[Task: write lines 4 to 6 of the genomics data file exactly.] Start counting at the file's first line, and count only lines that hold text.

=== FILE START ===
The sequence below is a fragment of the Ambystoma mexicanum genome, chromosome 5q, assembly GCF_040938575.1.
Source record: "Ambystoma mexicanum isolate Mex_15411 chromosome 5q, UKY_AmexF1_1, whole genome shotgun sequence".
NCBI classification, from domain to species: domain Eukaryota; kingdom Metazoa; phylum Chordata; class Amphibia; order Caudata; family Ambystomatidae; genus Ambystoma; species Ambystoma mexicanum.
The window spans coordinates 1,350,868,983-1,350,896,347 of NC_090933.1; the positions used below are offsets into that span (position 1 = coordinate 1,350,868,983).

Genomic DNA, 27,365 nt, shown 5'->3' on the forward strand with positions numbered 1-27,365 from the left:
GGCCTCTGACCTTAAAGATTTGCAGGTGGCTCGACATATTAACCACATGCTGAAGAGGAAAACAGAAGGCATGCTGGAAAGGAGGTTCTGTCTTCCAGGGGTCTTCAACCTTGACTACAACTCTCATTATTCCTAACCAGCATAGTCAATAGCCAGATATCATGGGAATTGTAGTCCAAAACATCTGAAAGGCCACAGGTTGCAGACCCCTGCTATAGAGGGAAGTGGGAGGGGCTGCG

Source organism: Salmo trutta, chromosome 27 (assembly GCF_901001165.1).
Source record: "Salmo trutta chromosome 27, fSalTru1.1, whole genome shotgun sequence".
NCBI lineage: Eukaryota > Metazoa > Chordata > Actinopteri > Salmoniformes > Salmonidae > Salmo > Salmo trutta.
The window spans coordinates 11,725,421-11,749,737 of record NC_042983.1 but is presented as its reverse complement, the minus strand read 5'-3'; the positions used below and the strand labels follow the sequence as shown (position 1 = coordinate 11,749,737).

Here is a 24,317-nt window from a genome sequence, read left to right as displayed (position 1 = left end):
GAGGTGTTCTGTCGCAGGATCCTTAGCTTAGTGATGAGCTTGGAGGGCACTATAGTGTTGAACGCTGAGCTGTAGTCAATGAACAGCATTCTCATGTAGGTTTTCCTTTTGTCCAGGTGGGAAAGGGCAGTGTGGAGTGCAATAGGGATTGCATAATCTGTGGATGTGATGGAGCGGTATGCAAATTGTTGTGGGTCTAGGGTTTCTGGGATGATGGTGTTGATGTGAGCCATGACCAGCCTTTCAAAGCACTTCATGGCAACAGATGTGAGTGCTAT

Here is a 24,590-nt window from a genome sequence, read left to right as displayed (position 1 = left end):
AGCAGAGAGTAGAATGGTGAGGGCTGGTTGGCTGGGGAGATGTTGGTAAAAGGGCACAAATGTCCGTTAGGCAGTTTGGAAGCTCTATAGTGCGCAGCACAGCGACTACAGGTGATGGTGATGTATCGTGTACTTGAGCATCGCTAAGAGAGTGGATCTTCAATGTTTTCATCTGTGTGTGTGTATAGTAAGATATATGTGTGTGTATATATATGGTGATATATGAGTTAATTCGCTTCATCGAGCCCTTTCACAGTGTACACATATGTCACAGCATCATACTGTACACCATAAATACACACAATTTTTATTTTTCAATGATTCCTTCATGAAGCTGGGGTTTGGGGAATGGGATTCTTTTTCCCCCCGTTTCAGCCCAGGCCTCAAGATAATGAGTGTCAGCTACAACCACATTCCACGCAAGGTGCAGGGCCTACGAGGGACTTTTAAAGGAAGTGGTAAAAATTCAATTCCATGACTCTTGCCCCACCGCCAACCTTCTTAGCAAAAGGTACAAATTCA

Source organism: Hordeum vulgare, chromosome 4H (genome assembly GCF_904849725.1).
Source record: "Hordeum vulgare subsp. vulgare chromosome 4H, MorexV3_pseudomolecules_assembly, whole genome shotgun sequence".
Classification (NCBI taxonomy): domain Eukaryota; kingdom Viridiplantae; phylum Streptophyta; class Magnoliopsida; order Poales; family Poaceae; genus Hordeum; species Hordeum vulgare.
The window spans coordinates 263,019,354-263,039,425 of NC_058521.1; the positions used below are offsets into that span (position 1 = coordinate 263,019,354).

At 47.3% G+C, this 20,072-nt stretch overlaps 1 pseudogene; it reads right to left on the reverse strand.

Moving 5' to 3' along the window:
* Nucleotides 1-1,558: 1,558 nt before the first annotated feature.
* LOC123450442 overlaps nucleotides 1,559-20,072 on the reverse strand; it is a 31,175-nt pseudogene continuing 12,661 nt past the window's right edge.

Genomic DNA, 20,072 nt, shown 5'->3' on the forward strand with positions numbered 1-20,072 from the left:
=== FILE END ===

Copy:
The window spans coordinates 1,350,868,983-1,350,896,347 of NC_090933.1; the positions used below are offsets into that span (position 1 = coordinate 1,350,868,983).

Genomic DNA, 27,365 nt, shown 5'->3' on the forward strand with positions numbered 1-27,365 from the left:
GGCCTCTGACCTTAAAGATTTGCAGGTGGCTCGACATATTAACCACATGCTGAAGAGGAAAACAGAAGGCATGCTGGAAAGGAGGTTCTGTCTTCCAGGGGTCTTCAACCTTGACTACAACTCTCATTATTCCTAACCAGCATAGTCAATAGCCAGATATCATGGGAATTGTAGTCCAAAACATCTGAAAGGCCACAGGTTGCAGACCCCTGCTATAGAGGGAAGTGGGAGGGGCTGCG